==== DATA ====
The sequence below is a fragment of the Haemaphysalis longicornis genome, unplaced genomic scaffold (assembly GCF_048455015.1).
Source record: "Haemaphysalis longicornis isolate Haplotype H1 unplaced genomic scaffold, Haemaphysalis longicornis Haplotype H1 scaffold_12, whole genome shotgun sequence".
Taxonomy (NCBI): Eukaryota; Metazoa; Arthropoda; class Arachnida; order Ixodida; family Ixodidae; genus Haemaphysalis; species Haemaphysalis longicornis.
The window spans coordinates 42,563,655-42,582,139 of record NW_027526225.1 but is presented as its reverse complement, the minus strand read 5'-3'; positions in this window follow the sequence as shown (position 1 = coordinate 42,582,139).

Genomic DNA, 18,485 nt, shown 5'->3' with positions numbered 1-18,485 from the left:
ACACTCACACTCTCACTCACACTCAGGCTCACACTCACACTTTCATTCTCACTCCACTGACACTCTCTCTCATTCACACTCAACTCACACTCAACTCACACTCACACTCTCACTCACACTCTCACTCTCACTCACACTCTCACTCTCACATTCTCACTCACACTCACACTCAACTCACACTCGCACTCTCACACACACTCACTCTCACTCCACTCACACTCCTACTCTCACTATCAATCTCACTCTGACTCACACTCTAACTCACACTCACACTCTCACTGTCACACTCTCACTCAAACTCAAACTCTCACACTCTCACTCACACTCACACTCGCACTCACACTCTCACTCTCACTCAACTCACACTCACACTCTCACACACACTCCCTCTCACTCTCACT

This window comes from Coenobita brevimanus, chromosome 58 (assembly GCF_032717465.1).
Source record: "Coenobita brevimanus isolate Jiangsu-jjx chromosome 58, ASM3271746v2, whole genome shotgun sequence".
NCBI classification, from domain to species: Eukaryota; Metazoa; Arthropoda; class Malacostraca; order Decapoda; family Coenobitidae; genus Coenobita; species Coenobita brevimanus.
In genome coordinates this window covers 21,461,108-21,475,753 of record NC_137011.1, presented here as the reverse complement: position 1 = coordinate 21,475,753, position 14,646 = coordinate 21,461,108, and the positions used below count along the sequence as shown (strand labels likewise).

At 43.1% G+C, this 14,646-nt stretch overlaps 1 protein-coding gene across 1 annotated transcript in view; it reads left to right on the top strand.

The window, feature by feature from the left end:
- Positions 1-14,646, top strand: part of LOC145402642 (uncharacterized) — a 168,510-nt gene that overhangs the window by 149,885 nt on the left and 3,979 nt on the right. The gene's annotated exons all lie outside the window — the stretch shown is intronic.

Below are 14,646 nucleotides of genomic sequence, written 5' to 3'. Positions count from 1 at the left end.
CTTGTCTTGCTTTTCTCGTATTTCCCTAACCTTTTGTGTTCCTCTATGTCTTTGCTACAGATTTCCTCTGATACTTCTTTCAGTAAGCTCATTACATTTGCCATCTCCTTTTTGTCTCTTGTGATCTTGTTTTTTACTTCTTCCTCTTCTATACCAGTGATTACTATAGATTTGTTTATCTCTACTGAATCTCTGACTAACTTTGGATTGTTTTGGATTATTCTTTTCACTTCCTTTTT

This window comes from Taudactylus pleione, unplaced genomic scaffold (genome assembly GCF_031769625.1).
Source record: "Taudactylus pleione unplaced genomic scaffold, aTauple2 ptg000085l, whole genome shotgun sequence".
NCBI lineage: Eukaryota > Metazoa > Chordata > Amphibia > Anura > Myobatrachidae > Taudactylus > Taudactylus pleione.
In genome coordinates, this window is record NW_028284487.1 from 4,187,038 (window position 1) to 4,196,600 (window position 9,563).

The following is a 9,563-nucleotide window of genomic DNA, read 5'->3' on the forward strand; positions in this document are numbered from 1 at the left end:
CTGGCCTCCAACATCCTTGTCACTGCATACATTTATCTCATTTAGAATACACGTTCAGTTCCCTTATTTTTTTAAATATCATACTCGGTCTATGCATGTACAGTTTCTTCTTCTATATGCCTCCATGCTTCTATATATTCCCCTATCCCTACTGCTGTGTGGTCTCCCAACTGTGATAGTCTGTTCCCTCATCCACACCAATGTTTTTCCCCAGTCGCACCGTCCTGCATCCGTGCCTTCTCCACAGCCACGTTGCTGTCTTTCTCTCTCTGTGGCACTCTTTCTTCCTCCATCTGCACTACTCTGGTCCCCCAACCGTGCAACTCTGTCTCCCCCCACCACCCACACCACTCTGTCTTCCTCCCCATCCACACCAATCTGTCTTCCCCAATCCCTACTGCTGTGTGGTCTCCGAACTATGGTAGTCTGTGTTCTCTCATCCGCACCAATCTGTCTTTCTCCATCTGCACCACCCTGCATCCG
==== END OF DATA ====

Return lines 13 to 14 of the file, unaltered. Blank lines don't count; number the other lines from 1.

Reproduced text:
- Positions 1-14,646, top strand: part of LOC145402642 (uncharacterized) — a 168,510-nt gene that overhangs the window by 149,885 nt on the left and 3,979 nt on the right. The gene's annotated exons all lie outside the window — the stretch shown is intronic.

Below are 14,646 nucleotides of genomic sequence, written 5' to 3'. Positions count from 1 at the left end.